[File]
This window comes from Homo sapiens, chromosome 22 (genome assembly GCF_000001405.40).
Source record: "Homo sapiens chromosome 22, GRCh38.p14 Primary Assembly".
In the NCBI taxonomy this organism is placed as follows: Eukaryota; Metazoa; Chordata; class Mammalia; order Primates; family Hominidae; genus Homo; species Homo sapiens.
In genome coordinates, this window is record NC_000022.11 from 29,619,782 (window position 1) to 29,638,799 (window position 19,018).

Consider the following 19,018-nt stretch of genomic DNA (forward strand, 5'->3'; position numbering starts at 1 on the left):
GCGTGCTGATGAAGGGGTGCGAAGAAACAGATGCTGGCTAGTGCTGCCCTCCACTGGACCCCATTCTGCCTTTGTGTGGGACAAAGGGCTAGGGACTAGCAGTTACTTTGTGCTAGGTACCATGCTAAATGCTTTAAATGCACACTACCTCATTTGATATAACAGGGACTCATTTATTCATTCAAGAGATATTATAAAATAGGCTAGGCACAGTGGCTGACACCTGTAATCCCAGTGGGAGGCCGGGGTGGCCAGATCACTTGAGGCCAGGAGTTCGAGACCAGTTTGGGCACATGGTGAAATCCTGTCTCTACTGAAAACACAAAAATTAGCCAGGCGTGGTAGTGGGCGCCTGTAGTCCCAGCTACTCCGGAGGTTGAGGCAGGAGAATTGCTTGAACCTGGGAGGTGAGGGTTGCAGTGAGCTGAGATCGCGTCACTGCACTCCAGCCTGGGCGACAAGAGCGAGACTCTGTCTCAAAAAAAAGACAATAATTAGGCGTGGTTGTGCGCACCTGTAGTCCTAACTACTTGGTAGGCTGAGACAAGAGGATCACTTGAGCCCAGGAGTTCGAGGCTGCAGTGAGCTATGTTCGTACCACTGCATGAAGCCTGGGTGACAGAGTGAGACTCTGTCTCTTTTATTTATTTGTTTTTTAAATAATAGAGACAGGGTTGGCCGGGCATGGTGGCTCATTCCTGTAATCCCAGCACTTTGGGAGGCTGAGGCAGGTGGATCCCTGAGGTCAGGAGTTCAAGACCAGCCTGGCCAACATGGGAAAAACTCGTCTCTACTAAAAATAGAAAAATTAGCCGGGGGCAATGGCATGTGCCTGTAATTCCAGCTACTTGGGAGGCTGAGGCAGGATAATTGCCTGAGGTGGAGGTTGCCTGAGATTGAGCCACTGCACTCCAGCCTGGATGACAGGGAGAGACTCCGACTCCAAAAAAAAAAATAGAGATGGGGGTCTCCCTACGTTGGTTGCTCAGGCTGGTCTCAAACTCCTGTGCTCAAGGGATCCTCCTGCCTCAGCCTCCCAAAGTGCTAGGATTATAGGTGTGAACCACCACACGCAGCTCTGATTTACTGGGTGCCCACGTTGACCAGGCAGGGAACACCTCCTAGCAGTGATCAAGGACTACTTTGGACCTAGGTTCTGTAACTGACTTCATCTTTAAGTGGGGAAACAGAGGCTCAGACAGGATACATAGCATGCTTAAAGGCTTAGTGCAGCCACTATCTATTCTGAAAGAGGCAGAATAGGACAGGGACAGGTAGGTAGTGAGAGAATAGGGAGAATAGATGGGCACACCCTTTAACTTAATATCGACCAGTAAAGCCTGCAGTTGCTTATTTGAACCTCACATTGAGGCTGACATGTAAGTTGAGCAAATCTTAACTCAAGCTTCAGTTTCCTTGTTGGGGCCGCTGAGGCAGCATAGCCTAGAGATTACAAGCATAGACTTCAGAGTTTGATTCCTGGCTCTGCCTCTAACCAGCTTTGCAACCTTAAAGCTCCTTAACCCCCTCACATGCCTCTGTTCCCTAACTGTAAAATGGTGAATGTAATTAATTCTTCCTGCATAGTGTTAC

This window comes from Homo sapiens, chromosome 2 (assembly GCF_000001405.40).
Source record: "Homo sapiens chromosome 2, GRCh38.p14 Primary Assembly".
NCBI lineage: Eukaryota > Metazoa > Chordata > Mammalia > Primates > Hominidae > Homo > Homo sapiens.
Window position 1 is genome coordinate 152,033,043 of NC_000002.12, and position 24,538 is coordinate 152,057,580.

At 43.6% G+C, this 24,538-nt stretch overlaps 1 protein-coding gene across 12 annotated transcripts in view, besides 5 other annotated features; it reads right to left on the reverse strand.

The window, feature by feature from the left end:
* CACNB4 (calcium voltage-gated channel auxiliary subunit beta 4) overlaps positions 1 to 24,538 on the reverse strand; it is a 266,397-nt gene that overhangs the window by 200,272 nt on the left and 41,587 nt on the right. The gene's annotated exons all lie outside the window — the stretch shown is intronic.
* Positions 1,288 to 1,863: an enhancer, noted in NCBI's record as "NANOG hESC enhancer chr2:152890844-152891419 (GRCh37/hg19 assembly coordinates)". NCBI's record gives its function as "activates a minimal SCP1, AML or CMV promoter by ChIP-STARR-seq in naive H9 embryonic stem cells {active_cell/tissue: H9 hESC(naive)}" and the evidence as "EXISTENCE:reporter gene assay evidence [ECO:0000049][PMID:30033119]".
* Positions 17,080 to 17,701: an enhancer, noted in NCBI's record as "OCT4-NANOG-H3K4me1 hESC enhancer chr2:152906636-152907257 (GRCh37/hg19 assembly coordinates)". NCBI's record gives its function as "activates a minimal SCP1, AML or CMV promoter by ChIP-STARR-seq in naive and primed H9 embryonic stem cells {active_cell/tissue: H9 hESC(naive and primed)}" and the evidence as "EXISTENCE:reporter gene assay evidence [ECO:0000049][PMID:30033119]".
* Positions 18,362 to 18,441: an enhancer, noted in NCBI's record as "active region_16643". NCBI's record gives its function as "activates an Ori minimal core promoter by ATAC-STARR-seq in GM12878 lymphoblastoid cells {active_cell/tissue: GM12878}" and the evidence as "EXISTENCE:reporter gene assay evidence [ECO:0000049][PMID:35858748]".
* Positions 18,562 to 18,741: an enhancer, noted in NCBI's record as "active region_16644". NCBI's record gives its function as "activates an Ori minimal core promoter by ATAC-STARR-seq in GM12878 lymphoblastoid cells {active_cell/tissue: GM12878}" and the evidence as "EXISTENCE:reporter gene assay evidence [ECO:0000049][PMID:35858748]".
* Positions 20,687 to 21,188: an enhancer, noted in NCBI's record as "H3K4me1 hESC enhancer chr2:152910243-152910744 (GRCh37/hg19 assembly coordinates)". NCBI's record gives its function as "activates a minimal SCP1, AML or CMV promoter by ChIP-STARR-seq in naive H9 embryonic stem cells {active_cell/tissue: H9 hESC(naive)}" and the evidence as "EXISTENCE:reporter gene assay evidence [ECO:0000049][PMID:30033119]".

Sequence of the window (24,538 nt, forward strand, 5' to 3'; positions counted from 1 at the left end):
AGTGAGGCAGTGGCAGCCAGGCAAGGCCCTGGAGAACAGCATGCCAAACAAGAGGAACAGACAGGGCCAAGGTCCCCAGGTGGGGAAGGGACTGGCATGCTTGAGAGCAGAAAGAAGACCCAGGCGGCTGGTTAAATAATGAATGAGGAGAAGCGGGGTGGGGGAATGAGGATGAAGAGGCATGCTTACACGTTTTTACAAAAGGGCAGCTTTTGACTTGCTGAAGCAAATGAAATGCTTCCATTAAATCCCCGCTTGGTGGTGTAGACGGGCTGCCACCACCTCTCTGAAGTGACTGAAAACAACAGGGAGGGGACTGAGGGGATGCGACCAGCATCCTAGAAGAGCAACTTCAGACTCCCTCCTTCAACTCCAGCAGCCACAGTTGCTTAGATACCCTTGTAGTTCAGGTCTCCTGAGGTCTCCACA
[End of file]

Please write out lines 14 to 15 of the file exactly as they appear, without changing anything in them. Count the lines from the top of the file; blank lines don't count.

* Positions 1,288 to 1,863: an enhancer, noted in NCBI's record as "NANOG hESC enhancer chr2:152890844-152891419 (GRCh37/hg19 assembly coordinates)". NCBI's record gives its function as "activates a minimal SCP1, AML or CMV promoter by ChIP-STARR-seq in naive H9 embryonic stem cells {active_cell/tissue: H9 hESC(naive)}" and the evidence as "EXISTENCE:reporter gene assay evidence [ECO:0000049][PMID:30033119]".
* Positions 17,080 to 17,701: an enhancer, noted in NCBI's record as "OCT4-NANOG-H3K4me1 hESC enhancer chr2:152906636-152907257 (GRCh37/hg19 assembly coordinates)". NCBI's record gives its function as "activates a minimal SCP1, AML or CMV promoter by ChIP-STARR-seq in naive and primed H9 embryonic stem cells {active_cell/tissue: H9 hESC(naive and primed)}" and the evidence as "EXISTENCE:reporter gene assay evidence [ECO:0000049][PMID:30033119]".